I loved Tapestry of Love by Rosy Thornton, so I was delighted when she sent me a copy of her new novel, Ninepins (published by Sandstone Press), which is very different, but very enjoyable – and far more thought provoking. Set in the Cambridge Fens, it revolves around problems of family life and relationships between mothers and daughters, exploring the difficulties of when and how to give a child more independence, and looking at the way people deal with love, friendship, trust and betrayals. The novel also touches on some serious issues, like bullying, truanting, shoplifting, and the stress faced by children who must care for parents.
If this makes it sound like a grim and bleak 'true' saga, fear not: the story is not driven by issues, but by people, and Thornton creates her characters with warmth and a light touch. She is excellent at showing relationships and describing the small details of everyday life, so you really care what happens. And her sense of place is as strong as ever – in Tapestry she made me feel as if I was in France. Here she make me sense the vast emptiness of the lonely, water-logged Cambridgeshire Fens.
The man-made landscape is mysterious, both threatening and threatened, as fragile as the people. And Ninepins, the house, is equally strange. The name has nothing to do with the ancient game, but is a corruption of nine pence, for it was once a toll house, by a bridge across the water, and nine pence was the cost of the crossing. Again there’s a sense of threat, recalling old myth of Charon ferrying souls to the Underworld – but here the characters must leave their pasts behind and accept the present before they can cross to the future.
Laura Blackwood lives in isolated Ninepins with her 12-year-old daughter Beth, and on the face of it her life is pretty good. Divorced, she is friendly with her ex-husband, whose chaotic lifestyle, with his new wife and their three loud, noisy sons is a complete contrast to her own, and her academic work involves her researching woodland management in the light of environmental and climate changes.
But Laura is a bit of a control freak. Cool, calm, collected, good at everything, she likes things to be in perfect order, neat, clean and tidy. More vulnerable than she appears, she is doing her best to cope with Beth’s asthma, and the problems the girl encounters at her new school. However, she cannot let go. She wants to protect her daughter, and keep her safe, so cannot accept that quiet, shy, biddable Beth is growing up and needs her own space and must make her own decisions, even if she gets hurt in the process.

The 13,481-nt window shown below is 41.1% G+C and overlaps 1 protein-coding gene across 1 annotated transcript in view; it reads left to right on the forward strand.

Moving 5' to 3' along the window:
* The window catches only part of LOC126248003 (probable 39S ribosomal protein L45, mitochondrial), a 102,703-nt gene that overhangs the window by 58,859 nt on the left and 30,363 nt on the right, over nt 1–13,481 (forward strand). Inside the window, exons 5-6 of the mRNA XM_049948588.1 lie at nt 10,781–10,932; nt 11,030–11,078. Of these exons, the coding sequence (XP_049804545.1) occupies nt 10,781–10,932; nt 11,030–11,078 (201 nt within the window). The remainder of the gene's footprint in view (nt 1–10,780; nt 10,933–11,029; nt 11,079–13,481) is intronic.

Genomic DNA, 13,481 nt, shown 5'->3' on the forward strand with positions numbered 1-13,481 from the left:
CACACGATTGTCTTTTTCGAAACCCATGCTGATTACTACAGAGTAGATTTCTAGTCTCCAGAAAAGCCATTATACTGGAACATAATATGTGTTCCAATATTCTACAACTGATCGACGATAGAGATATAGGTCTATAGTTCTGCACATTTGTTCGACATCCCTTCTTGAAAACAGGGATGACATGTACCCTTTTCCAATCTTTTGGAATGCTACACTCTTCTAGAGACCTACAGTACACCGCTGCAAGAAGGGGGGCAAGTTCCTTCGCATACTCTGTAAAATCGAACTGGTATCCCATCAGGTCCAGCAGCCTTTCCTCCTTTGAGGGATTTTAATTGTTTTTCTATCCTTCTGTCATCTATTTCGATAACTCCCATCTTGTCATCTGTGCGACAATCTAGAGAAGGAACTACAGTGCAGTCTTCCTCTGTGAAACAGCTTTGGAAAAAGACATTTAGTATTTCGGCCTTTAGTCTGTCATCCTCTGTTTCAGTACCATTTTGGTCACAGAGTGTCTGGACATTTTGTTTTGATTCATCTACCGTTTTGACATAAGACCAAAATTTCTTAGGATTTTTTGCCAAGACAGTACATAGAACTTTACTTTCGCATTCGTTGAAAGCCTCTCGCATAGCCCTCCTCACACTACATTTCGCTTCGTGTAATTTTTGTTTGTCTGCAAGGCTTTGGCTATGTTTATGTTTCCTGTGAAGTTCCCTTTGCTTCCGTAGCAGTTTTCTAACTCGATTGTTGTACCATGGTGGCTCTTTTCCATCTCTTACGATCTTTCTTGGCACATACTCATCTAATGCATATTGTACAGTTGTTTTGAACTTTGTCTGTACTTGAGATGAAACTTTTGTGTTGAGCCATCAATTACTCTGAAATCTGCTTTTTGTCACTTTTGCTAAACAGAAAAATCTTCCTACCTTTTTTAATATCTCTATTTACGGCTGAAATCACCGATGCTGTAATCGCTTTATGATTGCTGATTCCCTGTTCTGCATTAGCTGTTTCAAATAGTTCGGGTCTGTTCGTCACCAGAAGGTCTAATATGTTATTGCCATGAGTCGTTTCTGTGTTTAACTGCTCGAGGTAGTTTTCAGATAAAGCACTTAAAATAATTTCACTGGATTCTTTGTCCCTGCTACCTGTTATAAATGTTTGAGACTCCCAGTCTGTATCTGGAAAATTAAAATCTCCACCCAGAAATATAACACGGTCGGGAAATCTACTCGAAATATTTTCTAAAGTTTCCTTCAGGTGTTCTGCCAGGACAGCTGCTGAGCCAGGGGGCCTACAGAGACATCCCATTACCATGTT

Beth herself resents being treated as child and the restrictions imposed by her condition. She views her mother's concerns as interference, and contrasts Laura's behaviour against the fun she has during visits to her father. Wanting her independence, she makes new, undesirable friends and, to Laura's horror, she is in trouble in and out of school. Children push the boundaries, and in doing so often reject old friends and activities, just as Beth does, and I thought Thornton handled the situation very sensitively, letting us see the situation from the viewpoint of mother and daughter, as the trust between them breaks down. Those of us who have dealt with a stroppy teenager - or can remember being one - will recognise the truth of the portrait drawn by Thornton, and hope that Laura and Beth understand how much love there is between them, and manage to establish some kind of compromise.
Into their lives comes Willow, who has been in care after setting fire to an empty garage. Willow, aged 17, has never seen the tree that bears her name, and has no family or friends, except Marianne, her severely bi-polar mother, and Vince, her social worker. She becomes a lodger in the old old pump house at Ninepins, which has been converted into a small home.
As Beth struggles to find her feet at secondary school, Willow's fragmented past starts to surface. She is self- contained, controlled, secretive and distrustful... with good reason it seems, for she has had a strange childhood, where she never felt safe and, in a reversal of the usual child/parent role, she was always protective of he mother. And as Laura fights the growing attraction between her and Vince, she wonders if he has told her all there is to know about Willow, or whether there are still secrets. Is the girl a dangerous fire raiser, a threat to Laura's home and daughter – or is she a just a vulnerable teenager who needs love and the chance of a normal family life?
Tension builds, with an added sense of unease following the appearance of Willow's hippyish mother when she walks out of the hospital unit where she is being treated. I won’t reveal what happens, but Laura, Beth and Willow come though flood and fire, a kind of cleansing and cathartic process before all ends happily.